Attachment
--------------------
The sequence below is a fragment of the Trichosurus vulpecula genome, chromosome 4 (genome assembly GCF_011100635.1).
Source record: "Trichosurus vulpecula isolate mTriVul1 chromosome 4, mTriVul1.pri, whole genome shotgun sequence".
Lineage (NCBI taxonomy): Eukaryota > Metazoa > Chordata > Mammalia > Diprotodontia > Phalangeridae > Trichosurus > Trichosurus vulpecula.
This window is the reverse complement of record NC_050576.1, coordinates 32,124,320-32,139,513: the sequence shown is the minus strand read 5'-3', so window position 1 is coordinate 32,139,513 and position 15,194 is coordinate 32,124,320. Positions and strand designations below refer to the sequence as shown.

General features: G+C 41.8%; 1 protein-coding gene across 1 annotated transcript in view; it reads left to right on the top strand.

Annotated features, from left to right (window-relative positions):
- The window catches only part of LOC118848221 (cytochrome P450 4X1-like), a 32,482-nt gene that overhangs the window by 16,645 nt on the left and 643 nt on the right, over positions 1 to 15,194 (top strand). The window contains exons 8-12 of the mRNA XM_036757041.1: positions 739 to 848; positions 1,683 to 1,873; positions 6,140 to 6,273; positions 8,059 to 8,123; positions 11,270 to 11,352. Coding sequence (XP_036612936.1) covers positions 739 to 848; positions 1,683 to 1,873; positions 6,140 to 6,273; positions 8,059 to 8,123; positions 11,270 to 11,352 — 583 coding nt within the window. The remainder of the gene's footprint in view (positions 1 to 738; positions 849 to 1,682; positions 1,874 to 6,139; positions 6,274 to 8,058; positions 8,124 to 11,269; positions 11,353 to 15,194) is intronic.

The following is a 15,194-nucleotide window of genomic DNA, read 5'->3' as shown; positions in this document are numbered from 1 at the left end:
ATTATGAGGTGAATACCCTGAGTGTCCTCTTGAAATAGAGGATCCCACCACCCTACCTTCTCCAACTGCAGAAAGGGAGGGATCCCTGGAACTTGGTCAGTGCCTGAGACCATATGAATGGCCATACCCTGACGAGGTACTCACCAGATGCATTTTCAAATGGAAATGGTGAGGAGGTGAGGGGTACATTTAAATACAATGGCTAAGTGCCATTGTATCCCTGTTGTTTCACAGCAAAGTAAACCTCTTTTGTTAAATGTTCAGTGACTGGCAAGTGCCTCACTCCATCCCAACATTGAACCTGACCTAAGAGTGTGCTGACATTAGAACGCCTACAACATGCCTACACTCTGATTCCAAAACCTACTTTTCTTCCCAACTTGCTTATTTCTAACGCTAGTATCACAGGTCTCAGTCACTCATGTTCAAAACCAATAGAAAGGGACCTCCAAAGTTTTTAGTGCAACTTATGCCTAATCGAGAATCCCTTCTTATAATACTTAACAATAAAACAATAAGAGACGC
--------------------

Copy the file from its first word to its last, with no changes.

The sequence below is a fragment of the Trichosurus vulpecula genome, chromosome 4 (genome assembly GCF_011100635.1).
Source record: "Trichosurus vulpecula isolate mTriVul1 chromosome 4, mTriVul1.pri, whole genome shotgun sequence".
Lineage (NCBI taxonomy): Eukaryota > Metazoa > Chordata > Mammalia > Diprotodontia > Phalangeridae > Trichosurus > Trichosurus vulpecula.
This window is the reverse complement of record NC_050576.1, coordinates 32,124,320-32,139,513: the sequence shown is the minus strand read 5'-3', so window position 1 is coordinate 32,139,513 and position 15,194 is coordinate 32,124,320. Positions and strand designations below refer to the sequence as shown.

General features: G+C 41.8%; 1 protein-coding gene across 1 annotated transcript in view; it reads left to right on the top strand.

Annotated features, from left to right (window-relative positions):
- The window catches only part of LOC118848221 (cytochrome P450 4X1-like), a 32,482-nt gene that overhangs the window by 16,645 nt on the left and 643 nt on the right, over positions 1 to 15,194 (top strand). The window contains exons 8-12 of the mRNA XM_036757041.1: positions 739 to 848; positions 1,683 to 1,873; positions 6,140 to 6,273; positions 8,059 to 8,123; positions 11,270 to 11,352. Coding sequence (XP_036612936.1) covers positions 739 to 848; positions 1,683 to 1,873; positions 6,140 to 6,273; positions 8,059 to 8,123; positions 11,270 to 11,352 — 583 coding nt within the window. The remainder of the gene's footprint in view (positions 1 to 738; positions 849 to 1,682; positions 1,874 to 6,139; positions 6,274 to 8,058; positions 8,124 to 11,269; positions 11,353 to 15,194) is intronic.

The following is a 15,194-nucleotide window of genomic DNA, read 5'->3' as shown; positions in this document are numbered from 1 at the left end:
ATTATGAGGTGAATACCCTGAGTGTCCTCTTGAAATAGAGGATCCCACCACCCTACCTTCTCCAACTGCAGAAAGGGAGGGATCCCTGGAACTTGGTCAGTGCCTGAGACCATATGAATGGCCATACCCTGACGAGGTACTCACCAGATGCATTTTCAAATGGAAATGGTGAGGAGGTGAGGGGTACATTTAAATACAATGGCTAAGTGCCATTGTATCCCTGTTGTTTCACAGCAAAGTAAACCTCTTTTGTTAAATGTTCAGTGACTGGCAAGTGCCTCACTCCATCCCAACATTGAACCTGACCTAAGAGTGTGCTGACATTAGAACGCCTACAACATGCCTACACTCTGATTCCAAAACCTACTTTTCTTCCCAACTTGCTTATTTCTAACGCTAGTATCACAGGTCTCAGTCACTCATGTTCAAAACCAATAGAAAGGGACCTCCAAAGTTTTTAGTGCAACTTATGCCTAATCGAGAATCCCTTCTTATAATACTTAACAATAAAACAATAAGAGACGC